The Loup-Garou (Werewolf) of Quebec

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As Retold by Bekah Ferguson

(2 min read)

Along the banks of the Gatineau River in 19th century Quebec, lived a solitary miller named Joachim Crête. A pragmatic and skeptical man, Crête had forsaken the church, having no patience for the superstitious beliefs of his fellow villagers.

One wintry day, a traveler rapped at his door. With a bearded grin, the stranger stepped inside and introduced himself as Hubert Sauvageau, in search of a job. Though Crête preferred his own company, he did need a hand, and so agreed to hire him. The two men spent their evenings playing checkers and drinking together by lamp light until Hubert would pull on his boots and go off into the dark. Crête never asked where he went, for he always returned by dawn.

Not long after Hubert’s arrival in the village, sheep and cattle began to mysteriously go missing; their mauled carcasses found in the woods. Rumors spread that a loup-garou—a werewolf—must be on the prowl. Though the villagers warned Crête against his new employee, he refused to listen, for only a fool would believe such a thing. When Christmas Eve arrived and the village church bells chimed for midnight mass, their echoes reached all the way to Crête’s cabin. But he had no intention of attending, as he and Hubert were deep into a game of checkers.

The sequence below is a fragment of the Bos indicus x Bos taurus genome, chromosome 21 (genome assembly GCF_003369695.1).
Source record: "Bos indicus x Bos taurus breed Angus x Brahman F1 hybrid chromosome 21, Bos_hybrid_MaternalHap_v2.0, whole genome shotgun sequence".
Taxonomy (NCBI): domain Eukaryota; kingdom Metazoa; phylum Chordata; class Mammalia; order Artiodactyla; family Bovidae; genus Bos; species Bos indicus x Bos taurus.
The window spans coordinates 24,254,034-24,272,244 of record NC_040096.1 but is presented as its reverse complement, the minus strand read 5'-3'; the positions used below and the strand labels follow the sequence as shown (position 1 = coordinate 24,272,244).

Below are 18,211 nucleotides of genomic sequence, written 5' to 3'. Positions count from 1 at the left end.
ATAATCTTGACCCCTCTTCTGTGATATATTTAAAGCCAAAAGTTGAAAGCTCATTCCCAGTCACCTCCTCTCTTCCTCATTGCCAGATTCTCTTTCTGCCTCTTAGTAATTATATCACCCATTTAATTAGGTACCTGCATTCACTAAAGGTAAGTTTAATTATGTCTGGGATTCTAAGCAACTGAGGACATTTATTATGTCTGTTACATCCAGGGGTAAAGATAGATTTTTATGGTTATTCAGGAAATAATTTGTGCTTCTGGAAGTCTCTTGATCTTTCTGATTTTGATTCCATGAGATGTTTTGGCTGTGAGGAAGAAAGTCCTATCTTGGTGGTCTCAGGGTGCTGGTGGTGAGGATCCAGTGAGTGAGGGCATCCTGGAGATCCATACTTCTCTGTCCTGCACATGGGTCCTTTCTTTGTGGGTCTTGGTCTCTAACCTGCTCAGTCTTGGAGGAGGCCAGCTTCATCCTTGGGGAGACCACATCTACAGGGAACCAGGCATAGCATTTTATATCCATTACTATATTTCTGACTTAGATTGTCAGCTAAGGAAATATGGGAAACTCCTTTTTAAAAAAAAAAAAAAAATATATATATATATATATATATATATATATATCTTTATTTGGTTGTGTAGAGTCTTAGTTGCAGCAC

As the last bell fell silent, another silence echoed in his ears and he realized the heavy stone mill had stopped turning. The two men, clumsy with drink, stumbled outside to investigate. When the mill refused to budge, Crête accidentally dropped the lantern, which went out. He called to Hubert in the dark but no response came, so he found his way back into the cabin, leaving the door open a crack.

No sooner had he sat down at the table when a moan sounded behind him. He turned and gasped at what he saw: A massive black dog sat growling in the open doorway, fangs dripping and eyes red like coals. It rose on its haunches, tall as a man; ready to pounce. In his terror, Crête fell to his knees in prayer, crying, “Loup-garou! Forgive me, mon Dieu!” As the beast lunged for him, Crête grabbed a scythe from the wall and struck at its face, slicing its ear open. Then he blacked out from fright.

He awoke to cold water splashing his face and found a concerned Hubert bent over him. A trail of blood trickled down his employee’s neck, drawing Crête’s gaze to its origin.

Hubert’s ear hung partly severed from his scalp.

“You!” Crête gasped in renewed terror.

With that he fell back against his pillow, mouth agape, and never again came back to his senses.


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